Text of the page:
I was recently working with a customer on their Server Core system and he wanted to set these parameters since other servers in his network were set similarly. I understood why he wanted to be able to control these settings on his server. Also, when facing a network connectivity issue, one of the most basic things that you can rule out is any mismatch in the speed and duplex settings between the network card and the switch by hard coding them both to the same configuration. On any other Windows server this is accomplished from the properties for the Network Interface Card (NIC) where you can select the Advanced tab. Figure-1 shows an example of how this looks from the GUI:
This Advanced tab contains all of the Parameters that the NIC manufacturer has available for that card via the drivers associated with it. Now this is all well and good as long as you have a GUI. But, when that interface is removed as is the case with Server Core, you are left wondering, “What now?” To date I have not seen any command line tools created by the network card vendors to take the place of the GUI tools that no longer exist in Server Core.
Luckily, as with most things in the O/S, there are registry entries that are associated with these parameters. In the case of network cards you are going to want to start with this key:
In this registry key you will be able to see all of the interfaces that are detected by the O/S. Now, some of these will be WANminiport adapters, etc, so you will have to find the key associated with the NIC you wish to configure. In Figure-2 you can see that I was able to recognize the description of the adapter as the NIC I was after:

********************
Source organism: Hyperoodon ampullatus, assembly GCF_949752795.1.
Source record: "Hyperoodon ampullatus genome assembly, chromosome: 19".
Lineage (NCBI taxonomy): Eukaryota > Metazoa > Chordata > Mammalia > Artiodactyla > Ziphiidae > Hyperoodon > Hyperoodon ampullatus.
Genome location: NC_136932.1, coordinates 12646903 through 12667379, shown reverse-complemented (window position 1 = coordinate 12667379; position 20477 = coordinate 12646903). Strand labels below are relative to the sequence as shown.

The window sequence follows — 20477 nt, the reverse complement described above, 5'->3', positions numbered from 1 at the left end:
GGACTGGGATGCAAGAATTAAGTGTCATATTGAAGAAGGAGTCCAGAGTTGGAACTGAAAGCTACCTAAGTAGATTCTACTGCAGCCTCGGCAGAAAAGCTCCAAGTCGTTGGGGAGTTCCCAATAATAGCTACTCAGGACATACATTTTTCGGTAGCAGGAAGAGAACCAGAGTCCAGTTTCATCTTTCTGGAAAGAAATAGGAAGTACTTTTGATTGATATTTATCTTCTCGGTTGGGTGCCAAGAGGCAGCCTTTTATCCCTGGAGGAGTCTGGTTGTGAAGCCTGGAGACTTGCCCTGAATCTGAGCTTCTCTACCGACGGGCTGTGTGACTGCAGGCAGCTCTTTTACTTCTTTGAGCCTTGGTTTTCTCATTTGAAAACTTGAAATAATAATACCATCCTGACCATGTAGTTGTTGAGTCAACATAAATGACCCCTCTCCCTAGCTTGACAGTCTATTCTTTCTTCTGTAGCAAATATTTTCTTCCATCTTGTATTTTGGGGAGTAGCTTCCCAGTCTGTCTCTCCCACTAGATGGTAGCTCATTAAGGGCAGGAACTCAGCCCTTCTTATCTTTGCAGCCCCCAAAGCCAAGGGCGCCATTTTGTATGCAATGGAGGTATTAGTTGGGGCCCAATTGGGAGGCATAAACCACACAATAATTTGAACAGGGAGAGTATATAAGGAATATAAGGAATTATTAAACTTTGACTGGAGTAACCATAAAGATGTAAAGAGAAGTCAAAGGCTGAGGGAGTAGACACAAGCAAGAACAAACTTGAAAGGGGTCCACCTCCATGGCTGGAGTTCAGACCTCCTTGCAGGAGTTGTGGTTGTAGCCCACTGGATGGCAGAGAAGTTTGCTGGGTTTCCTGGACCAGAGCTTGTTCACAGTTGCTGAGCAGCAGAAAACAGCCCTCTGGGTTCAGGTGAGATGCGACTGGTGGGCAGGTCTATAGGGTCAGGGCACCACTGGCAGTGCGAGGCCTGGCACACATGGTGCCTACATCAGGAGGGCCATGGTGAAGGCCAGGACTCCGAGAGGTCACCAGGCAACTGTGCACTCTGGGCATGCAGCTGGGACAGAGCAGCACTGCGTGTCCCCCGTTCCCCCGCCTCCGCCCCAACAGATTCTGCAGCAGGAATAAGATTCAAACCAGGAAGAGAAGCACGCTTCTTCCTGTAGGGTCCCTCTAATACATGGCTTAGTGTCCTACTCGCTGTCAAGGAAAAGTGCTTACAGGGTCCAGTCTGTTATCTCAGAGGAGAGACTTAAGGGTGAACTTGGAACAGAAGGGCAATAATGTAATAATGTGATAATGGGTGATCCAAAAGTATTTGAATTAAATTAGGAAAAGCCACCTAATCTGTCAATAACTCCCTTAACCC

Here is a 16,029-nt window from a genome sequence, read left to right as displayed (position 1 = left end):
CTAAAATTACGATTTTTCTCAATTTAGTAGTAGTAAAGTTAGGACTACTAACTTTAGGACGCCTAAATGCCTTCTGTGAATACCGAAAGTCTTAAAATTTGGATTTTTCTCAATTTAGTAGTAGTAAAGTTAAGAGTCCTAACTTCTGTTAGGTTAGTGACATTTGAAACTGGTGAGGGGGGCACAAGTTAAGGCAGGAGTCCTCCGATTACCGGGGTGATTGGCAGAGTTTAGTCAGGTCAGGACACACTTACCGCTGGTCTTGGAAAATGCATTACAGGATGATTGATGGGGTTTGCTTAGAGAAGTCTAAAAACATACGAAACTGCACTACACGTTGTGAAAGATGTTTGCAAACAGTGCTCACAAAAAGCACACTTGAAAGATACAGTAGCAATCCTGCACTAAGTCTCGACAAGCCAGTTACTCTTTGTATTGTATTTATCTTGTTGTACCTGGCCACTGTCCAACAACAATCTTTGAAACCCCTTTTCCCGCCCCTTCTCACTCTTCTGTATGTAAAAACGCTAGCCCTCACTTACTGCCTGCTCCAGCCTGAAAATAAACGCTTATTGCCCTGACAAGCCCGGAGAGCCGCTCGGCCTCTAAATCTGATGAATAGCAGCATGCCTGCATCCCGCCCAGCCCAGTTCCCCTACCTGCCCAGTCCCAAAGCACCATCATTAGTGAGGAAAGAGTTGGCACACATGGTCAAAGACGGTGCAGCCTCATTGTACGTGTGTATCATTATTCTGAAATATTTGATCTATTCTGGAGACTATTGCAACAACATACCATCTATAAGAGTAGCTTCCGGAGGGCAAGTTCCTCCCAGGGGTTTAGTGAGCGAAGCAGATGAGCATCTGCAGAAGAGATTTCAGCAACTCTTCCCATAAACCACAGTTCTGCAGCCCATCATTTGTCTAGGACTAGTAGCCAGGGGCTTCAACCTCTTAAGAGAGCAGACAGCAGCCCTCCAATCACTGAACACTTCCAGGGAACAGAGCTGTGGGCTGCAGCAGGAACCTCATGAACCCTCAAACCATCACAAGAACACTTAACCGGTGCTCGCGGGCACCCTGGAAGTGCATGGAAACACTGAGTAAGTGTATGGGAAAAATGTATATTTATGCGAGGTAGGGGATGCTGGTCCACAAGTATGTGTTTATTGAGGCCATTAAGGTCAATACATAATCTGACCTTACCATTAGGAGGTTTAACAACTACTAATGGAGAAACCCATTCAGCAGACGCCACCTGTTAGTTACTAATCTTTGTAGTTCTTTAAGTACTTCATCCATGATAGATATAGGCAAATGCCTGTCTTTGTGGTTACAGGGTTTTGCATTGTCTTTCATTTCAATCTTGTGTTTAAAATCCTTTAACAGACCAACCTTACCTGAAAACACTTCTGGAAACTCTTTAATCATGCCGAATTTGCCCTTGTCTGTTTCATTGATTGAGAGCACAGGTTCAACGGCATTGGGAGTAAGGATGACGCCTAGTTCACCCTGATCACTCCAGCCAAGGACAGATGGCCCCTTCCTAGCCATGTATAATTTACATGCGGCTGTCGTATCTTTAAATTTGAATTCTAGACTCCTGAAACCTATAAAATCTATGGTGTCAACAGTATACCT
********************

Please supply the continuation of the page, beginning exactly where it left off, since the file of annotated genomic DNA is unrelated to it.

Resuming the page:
Once you have found the adapter of interest in the registry, drill down to the NDIParams key. Once there, all of the parameters available on the card should be listed. You can see from Figure-3 that I chose the SpeedDuplex setting and under the Enum portion you can see the list of possible settings to choose from. Therefore, if I want to set my NIC to 100Mb/Full duplex I need to use a value of 4. It is very important to examine each parameter and determine what value you must use to get the expected result. Each vendor seems to use their own system choosing a value.
Now that I have the value that I need for the SpeedDuplex setting, I navigate back up the tree and enter the value into the configuration for the card. Figure-4 shows where I would make the change. In this case I would change the value from 0, as seen in the figure, to a 4:
Now, in my case I wanted to set the SpeedDuplex setting. This method should also be useful for turning off other features on the NIC such as “Large Send Offload” and “Jumbo Frames”.
I hope this article helps someone with their Windows Server 2008 Server Core configurations, but before you use this please consider all of the usual disclaimers about editing the registry and how badly it can screw up your day if you get things wrong.
Until next time.
– Steve Martin